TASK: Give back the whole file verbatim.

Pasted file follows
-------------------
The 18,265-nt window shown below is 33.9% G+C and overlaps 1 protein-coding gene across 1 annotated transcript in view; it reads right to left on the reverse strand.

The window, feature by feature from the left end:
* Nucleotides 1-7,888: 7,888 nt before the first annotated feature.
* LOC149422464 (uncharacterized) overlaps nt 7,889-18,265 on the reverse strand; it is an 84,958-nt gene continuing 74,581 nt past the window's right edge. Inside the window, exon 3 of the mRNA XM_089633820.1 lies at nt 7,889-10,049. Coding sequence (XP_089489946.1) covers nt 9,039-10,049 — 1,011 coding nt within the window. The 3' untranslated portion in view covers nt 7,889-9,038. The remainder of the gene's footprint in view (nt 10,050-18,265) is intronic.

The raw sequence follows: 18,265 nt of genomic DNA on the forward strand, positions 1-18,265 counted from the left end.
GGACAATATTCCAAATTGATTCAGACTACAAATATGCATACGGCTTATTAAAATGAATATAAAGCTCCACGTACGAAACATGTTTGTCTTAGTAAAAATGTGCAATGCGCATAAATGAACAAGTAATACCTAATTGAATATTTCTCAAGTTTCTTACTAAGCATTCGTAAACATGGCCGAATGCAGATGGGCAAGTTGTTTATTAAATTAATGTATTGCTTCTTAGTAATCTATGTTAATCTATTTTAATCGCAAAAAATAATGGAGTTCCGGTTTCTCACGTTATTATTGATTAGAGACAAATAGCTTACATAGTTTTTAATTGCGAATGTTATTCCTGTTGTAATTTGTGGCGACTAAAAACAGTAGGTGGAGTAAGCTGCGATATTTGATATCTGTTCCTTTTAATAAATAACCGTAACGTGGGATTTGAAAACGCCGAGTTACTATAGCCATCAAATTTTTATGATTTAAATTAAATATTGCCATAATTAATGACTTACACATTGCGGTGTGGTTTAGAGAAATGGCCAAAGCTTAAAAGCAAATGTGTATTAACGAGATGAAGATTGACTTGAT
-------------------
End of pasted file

The 18,265-nt window shown below is 33.9% G+C and overlaps 1 protein-coding gene across 1 annotated transcript in view; it reads right to left on the reverse strand.

The window, feature by feature from the left end:
* Nucleotides 1-7,888: 7,888 nt before the first annotated feature.
* LOC149422464 (uncharacterized) overlaps nt 7,889-18,265 on the reverse strand; it is an 84,958-nt gene continuing 74,581 nt past the window's right edge. Inside the window, exon 3 of the mRNA XM_089633820.1 lies at nt 7,889-10,049. Coding sequence (XP_089489946.1) covers nt 9,039-10,049 — 1,011 coding nt within the window. The 3' untranslated portion in view covers nt 7,889-9,038. The remainder of the gene's footprint in view (nt 10,050-18,265) is intronic.

The raw sequence follows: 18,265 nt of genomic DNA on the forward strand, positions 1-18,265 counted from the left end.
GGACAATATTCCAAATTGATTCAGACTACAAATATGCATACGGCTTATTAAAATGAATATAAAGCTCCACGTACGAAACATGTTTGTCTTAGTAAAAATGTGCAATGCGCATAAATGAACAAGTAATACCTAATTGAATATTTCTCAAGTTTCTTACTAAGCATTCGTAAACATGGCCGAATGCAGATGGGCAAGTTGTTTATTAAATTAATGTATTGCTTCTTAGTAATCTATGTTAATCTATTTTAATCGCAAAAAATAATGGAGTTCCGGTTTCTCACGTTATTATTGATTAGAGACAAATAGCTTACATAGTTTTTAATTGCGAATGTTATTCCTGTTGTAATTTGTGGCGACTAAAAACAGTAGGTGGAGTAAGCTGCGATATTTGATATCTGTTCCTTTTAATAAATAACCGTAACGTGGGATTTGAAAACGCCGAGTTACTATAGCCATCAAATTTTTATGATTTAAATTAAATATTGCCATAATTAATGACTTACACATTGCGGTGTGGTTTAGAGAAATGGCCAAAGCTTAAAAGCAAATGTGTATTAACGAGATGAAGATTGACTTGAT